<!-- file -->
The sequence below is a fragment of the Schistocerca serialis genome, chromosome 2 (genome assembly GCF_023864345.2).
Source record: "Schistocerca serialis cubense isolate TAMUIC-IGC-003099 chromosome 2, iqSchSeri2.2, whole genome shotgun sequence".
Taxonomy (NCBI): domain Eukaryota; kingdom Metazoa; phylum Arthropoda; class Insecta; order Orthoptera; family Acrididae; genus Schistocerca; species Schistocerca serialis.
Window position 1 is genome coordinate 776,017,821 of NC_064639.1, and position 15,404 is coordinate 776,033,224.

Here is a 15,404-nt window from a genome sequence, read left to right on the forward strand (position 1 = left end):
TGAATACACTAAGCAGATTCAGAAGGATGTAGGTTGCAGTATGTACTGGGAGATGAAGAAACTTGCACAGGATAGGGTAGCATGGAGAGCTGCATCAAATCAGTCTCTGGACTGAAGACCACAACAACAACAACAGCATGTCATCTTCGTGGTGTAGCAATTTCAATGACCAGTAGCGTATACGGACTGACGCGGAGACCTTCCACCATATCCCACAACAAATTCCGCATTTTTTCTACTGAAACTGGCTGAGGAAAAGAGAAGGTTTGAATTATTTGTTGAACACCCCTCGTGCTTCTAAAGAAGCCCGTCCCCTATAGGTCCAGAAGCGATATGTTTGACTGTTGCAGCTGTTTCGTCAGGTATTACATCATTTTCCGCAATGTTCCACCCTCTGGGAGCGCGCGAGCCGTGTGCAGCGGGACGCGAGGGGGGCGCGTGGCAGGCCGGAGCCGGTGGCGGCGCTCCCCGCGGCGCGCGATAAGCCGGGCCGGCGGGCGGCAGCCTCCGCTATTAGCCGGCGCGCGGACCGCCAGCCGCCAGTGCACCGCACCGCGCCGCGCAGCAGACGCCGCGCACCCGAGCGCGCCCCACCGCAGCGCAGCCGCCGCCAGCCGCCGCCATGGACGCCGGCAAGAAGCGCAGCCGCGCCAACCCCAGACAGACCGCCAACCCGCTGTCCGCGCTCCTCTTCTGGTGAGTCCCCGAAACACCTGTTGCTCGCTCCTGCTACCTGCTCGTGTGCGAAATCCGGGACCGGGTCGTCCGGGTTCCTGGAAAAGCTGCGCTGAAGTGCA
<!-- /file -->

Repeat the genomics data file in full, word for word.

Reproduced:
The sequence below is a fragment of the Schistocerca serialis genome, chromosome 2 (genome assembly GCF_023864345.2).
Source record: "Schistocerca serialis cubense isolate TAMUIC-IGC-003099 chromosome 2, iqSchSeri2.2, whole genome shotgun sequence".
Taxonomy (NCBI): domain Eukaryota; kingdom Metazoa; phylum Arthropoda; class Insecta; order Orthoptera; family Acrididae; genus Schistocerca; species Schistocerca serialis.
Window position 1 is genome coordinate 776,017,821 of NC_064639.1, and position 15,404 is coordinate 776,033,224.

Here is a 15,404-nt window from a genome sequence, read left to right on the forward strand (position 1 = left end):
TGAATACACTAAGCAGATTCAGAAGGATGTAGGTTGCAGTATGTACTGGGAGATGAAGAAACTTGCACAGGATAGGGTAGCATGGAGAGCTGCATCAAATCAGTCTCTGGACTGAAGACCACAACAACAACAACAGCATGTCATCTTCGTGGTGTAGCAATTTCAATGACCAGTAGCGTATACGGACTGACGCGGAGACCTTCCACCATATCCCACAACAAATTCCGCATTTTTTCTACTGAAACTGGCTGAGGAAAAGAGAAGGTTTGAATTATTTGTTGAACACCCCTCGTGCTTCTAAAGAAGCCCGTCCCCTATAGGTCCAGAAGCGATATGTTTGACTGTTGCAGCTGTTTCGTCAGGTATTACATCATTTTCCGCAATGTTCCACCCTCTGGGAGCGCGCGAGCCGTGTGCAGCGGGACGCGAGGGGGGCGCGTGGCAGGCCGGAGCCGGTGGCGGCGCTCCCCGCGGCGCGCGATAAGCCGGGCCGGCGGGCGGCAGCCTCCGCTATTAGCCGGCGCGCGGACCGCCAGCCGCCAGTGCACCGCACCGCGCCGCGCAGCAGACGCCGCGCACCCGAGCGCGCCCCACCGCAGCGCAGCCGCCGCCAGCCGCCGCCATGGACGCCGGCAAGAAGCGCAGCCGCGCCAACCCCAGACAGACCGCCAACCCGCTGTCCGCGCTCCTCTTCTGGTGAGTCCCCGAAACACCTGTTGCTCGCTCCTGCTACCTGCTCGTGTGCGAAATCCGGGACCGGGTCGTCCGGGTTCCTGGAAAAGCTGCGCTGAAGTGCA